The seals also bore other graphic symbols, such as sphinxes, images of winged persons and an image of the sun with wings. Others contained etchings of proto-aeolian capitals, an architectural motif typical of structures from the ninth and 10th centuries B.C.E. in Israel and Judea. This motif appears often in Phoenician ivory bas-reliefs.
A grouper surprise
Another surprise was the impressive amount of fish bones found in the earth. After the second sifting, it turned out that the fill beneath the house concealed close to 10,000 fish bones.
They were sent for careful analysis by Prof. Omri Landau, a retired surgeon, who now devotes himself to his hobby of researching fish bones uncovered in excavations. Landau has yet to complete his analysis, but at this stage it is clear that the lion's share of the bones are from fish found in the Mediterranean Sea, primarily bass and grouper.
Like the seals, this is also not the first time fish bones were uncovered in Jerusalem. However, Reich stresses that such a large quantity of them in one site is not an ordinary occurrence. The large accumulation attests to the importance of fish in the diet of Jerusalem residents then, as they were willing to invest considerable effort in bringing fish from the Mediterranean coast to the city.
The high concentration of seals, the graphic motifs on them, which are not typical of Jerusalem of the First Temple era, in addition to the impressive amount of fish bones, are likely to provide evidence of the Phoenician or Israelite presence in Jerusalem during the second half of the ninth century, B.C.E. Reich notes that the dynasty of the house of Omri, the ruler of the Kingdom of Israel in the early ninth century, had family ties to the Phoenicians. These ties reached the Kingdom of Judah when King Jehoram, the son of Jehosaphat, who controlled Judah during the second half of the ninth century, B.C.E., married Athaliah, the daughter of Omri or of his successor, Ahab, who was of Phoenician origin. Athaliah forcibly assumed power and ruled Judah for a number of years until being deposed (II Kings 11).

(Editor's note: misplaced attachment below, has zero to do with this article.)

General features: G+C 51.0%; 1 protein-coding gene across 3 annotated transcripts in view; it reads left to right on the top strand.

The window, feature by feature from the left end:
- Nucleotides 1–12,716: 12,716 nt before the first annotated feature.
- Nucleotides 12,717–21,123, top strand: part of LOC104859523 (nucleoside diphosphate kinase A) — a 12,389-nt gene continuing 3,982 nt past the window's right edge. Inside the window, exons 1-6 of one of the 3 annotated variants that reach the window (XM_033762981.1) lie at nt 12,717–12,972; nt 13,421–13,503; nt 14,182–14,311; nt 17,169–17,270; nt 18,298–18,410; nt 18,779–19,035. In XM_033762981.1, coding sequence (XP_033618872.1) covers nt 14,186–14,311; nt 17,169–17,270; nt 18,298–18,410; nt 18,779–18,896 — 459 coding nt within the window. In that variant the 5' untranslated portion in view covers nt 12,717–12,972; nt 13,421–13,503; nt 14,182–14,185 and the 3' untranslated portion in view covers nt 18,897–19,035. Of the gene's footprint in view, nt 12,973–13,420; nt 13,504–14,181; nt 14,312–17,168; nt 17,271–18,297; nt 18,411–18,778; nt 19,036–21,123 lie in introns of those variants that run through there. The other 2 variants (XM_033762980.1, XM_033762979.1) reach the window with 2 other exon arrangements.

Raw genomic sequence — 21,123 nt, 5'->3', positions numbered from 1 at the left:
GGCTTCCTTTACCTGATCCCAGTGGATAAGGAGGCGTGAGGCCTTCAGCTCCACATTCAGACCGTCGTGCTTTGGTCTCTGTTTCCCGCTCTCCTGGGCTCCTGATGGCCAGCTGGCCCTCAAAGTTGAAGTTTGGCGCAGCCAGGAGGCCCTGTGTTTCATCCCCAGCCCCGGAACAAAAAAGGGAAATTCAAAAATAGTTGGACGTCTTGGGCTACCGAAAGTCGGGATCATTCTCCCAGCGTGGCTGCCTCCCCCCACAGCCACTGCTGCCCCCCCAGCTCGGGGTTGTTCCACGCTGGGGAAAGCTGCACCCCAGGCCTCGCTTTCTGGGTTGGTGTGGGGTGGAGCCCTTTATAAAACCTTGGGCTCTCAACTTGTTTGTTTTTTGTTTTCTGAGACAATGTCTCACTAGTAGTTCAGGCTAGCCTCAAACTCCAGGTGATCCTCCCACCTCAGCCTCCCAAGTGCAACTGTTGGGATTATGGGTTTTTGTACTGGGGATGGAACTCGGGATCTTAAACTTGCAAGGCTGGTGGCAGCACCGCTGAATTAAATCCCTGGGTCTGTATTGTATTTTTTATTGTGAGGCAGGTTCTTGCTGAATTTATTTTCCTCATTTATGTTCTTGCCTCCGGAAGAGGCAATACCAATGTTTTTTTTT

It is possible that the high concentration of fish bones and seals with graphic images typical of the Phoenicians - one seal depicted a Phoenician ship, another an image of a fish - indicates that before the house was built in the pool, an administrative center of the rulers who were close to the Phoenicians operated nearby. Reich and Shukrun note that apart from Athaliah, also her predecessor, Jehoram and her successor, Ahaziah, were likely to maintain close ties with the capital of the Kingdom of Israel and with Phoenician cities, such as Sidon.
The hypothesis regarding ties between Jerusalem and Phoenicia in the late eight and ninth centuries, B.C.E. is reinforced by other findings, including a pomegranate made of ivory that was found in the earth. The Phoenicians, who were talented sailors, builders and merchants served as cultural intermediaries in the Mediterranean basin, where they sailed. Among other things, they engraved ivory, a craft they learned in Egypt, where they found raw and etched ivory to bring back to Assyria. They also brought artistic motifs from one place to another, such as Egyptian symbols that appeared on the seals. As seafarers, it is likely that the Phoenicians did not want to give up the fish they were so fond of, even when they were far away from the coast, and took the trouble to bring the fish from the coastal cities to Jerusalem.